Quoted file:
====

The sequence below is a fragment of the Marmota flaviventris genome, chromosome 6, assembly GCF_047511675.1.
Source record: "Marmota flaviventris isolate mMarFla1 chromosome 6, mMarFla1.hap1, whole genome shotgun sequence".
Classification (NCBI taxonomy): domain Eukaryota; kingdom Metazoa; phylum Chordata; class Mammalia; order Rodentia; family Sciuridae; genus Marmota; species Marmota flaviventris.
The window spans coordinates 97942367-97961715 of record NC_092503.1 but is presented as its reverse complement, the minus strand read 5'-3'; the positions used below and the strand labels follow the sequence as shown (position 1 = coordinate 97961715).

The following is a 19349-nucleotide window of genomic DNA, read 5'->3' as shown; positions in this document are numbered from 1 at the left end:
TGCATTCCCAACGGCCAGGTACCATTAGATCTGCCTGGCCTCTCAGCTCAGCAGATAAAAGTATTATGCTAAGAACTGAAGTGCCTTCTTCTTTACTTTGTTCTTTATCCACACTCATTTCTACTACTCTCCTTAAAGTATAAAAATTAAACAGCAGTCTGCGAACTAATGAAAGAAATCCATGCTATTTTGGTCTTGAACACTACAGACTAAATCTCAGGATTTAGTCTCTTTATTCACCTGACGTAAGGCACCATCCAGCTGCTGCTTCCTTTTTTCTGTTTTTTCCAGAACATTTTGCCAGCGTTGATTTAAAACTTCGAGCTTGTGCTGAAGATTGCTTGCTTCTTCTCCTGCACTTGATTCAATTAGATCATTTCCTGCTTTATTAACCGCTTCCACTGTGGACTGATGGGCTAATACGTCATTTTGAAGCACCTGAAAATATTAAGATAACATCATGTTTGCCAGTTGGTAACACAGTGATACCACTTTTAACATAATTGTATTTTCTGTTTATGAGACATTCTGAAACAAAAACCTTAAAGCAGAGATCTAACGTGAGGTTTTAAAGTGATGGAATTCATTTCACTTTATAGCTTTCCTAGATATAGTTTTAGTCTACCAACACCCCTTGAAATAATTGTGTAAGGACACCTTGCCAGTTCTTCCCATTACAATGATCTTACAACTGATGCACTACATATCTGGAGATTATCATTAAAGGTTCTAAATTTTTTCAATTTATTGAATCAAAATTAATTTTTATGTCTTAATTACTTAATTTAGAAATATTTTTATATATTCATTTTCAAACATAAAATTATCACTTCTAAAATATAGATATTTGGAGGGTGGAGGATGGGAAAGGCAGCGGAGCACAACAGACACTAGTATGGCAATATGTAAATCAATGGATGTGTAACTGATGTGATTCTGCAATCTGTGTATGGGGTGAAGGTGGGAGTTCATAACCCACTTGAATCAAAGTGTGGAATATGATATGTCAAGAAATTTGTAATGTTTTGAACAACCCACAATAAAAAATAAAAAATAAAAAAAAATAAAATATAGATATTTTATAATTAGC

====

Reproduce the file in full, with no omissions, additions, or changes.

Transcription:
The sequence below is a fragment of the Marmota flaviventris genome, chromosome 6, assembly GCF_047511675.1.
Source record: "Marmota flaviventris isolate mMarFla1 chromosome 6, mMarFla1.hap1, whole genome shotgun sequence".
Classification (NCBI taxonomy): domain Eukaryota; kingdom Metazoa; phylum Chordata; class Mammalia; order Rodentia; family Sciuridae; genus Marmota; species Marmota flaviventris.
The window spans coordinates 97942367-97961715 of record NC_092503.1 but is presented as its reverse complement, the minus strand read 5'-3'; the positions used below and the strand labels follow the sequence as shown (position 1 = coordinate 97961715).

The following is a 19349-nucleotide window of genomic DNA, read 5'->3' as shown; positions in this document are numbered from 1 at the left end:
TGCATTCCCAACGGCCAGGTACCATTAGATCTGCCTGGCCTCTCAGCTCAGCAGATAAAAGTATTATGCTAAGAACTGAAGTGCCTTCTTCTTTACTTTGTTCTTTATCCACACTCATTTCTACTACTCTCCTTAAAGTATAAAAATTAAACAGCAGTCTGCGAACTAATGAAAGAAATCCATGCTATTTTGGTCTTGAACACTACAGACTAAATCTCAGGATTTAGTCTCTTTATTCACCTGACGTAAGGCACCATCCAGCTGCTGCTTCCTTTTTTCTGTTTTTTCCAGAACATTTTGCCAGCGTTGATTTAAAACTTCGAGCTTGTGCTGAAGATTGCTTGCTTCTTCTCCTGCACTTGATTCAATTAGATCATTTCCTGCTTTATTAACCGCTTCCACTGTGGACTGATGGGCTAATACGTCATTTTGAAGCACCTGAAAATATTAAGATAACATCATGTTTGCCAGTTGGTAACACAGTGATACCACTTTTAACATAATTGTATTTTCTGTTTATGAGACATTCTGAAACAAAAACCTTAAAGCAGAGATCTAACGTGAGGTTTTAAAGTGATGGAATTCATTTCACTTTATAGCTTTCCTAGATATAGTTTTAGTCTACCAACACCCCTTGAAATAATTGTGTAAGGACACCTTGCCAGTTCTTCCCATTACAATGATCTTACAACTGATGCACTACATATCTGGAGATTATCATTAAAGGTTCTAAATTTTTTCAATTTATTGAATCAAAATTAATTTTTATGTCTTAATTACTTAATTTAGAAATATTTTTATATATTCATTTTCAAACATAAAATTATCACTTCTAAAATATAGATATTTGGAGGGTGGAGGATGGGAAAGGCAGCGGAGCACAACAGACACTAGTATGGCAATATGTAAATCAATGGATGTGTAACTGATGTGATTCTGCAATCTGTGTATGGGGTGAAGGTGGGAGTTCATAACCCACTTGAATCAAAGTGTGGAATATGATATGTCAAGAAATTTGTAATGTTTTGAACAACCCACAATAAAAAATAAAAAATAAAAAAAAATAAAATATAGATATTTTATAATTAGC